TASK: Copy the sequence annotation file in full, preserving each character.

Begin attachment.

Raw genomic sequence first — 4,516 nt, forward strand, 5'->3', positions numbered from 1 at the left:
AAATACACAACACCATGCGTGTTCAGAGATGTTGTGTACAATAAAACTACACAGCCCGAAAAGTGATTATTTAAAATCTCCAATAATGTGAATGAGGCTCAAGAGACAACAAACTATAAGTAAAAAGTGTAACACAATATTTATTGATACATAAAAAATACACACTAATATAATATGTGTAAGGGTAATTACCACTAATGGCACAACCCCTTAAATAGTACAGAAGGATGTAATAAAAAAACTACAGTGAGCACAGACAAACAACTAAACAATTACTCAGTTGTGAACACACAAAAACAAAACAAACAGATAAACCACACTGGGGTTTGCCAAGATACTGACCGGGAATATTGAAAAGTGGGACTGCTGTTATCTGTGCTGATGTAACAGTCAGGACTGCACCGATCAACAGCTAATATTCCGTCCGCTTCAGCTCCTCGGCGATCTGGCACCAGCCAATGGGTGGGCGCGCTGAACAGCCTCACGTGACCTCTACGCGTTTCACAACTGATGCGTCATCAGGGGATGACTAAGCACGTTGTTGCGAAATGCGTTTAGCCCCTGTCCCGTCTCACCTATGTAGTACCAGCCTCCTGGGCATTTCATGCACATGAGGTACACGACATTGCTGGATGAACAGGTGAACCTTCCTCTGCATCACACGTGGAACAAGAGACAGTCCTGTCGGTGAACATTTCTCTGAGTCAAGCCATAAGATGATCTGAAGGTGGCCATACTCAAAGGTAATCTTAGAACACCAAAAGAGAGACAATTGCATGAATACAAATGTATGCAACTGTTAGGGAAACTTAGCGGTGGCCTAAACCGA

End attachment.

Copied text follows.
Raw genomic sequence first — 4,516 nt, forward strand, 5'->3', positions numbered from 1 at the left:
AAATACACAACACCATGCGTGTTCAGAGATGTTGTGTACAATAAAACTACACAGCCCGAAAAGTGATTATTTAAAATCTCCAATAATGTGAATGAGGCTCAAGAGACAACAAACTATAAGTAAAAAGTGTAACACAATATTTATTGATACATAAAAAATACACACTAATATAATATGTGTAAGGGTAATTACCACTAATGGCACAACCCCTTAAATAGTACAGAAGGATGTAATAAAAAAACTACAGTGAGCACAGACAAACAACTAAACAATTACTCAGTTGTGAACACACAAAAACAAAACAAACAGATAAACCACACTGGGGTTTGCCAAGATACTGACCGGGAATATTGAAAAGTGGGACTGCTGTTATCTGTGCTGATGTAACAGTCAGGACTGCACCGATCAACAGCTAATATTCCGTCCGCTTCAGCTCCTCGGCGATCTGGCACCAGCCAATGGGTGGGCGCGCTGAACAGCCTCACGTGACCTCTACGCGTTTCACAACTGATGCGTCATCAGGGGATGACTAAGCACGTTGTTGCGAAATGCGTTTAGCCCCTGTCCCGTCTCACCTATGTAGTACCAGCCTCCTGGGCATTTCATGCACATGAGGTACACGACATTGCTGGATGAACAGGTGAACCTTCCTCTGCATCACACGTGGAACAAGAGACAGTCCTGTCGGTGAACATTTCTCTGAGTCAAGCCATAAGATGATCTGAAGGTGGCCATACTCAAAGGTAATCTTAGAACACCAAAAGAGAGACAATTGCATGAATACAAATGTATGCAACTGTTAGGGAAACTTAGCGGTGGCCTAAACCGA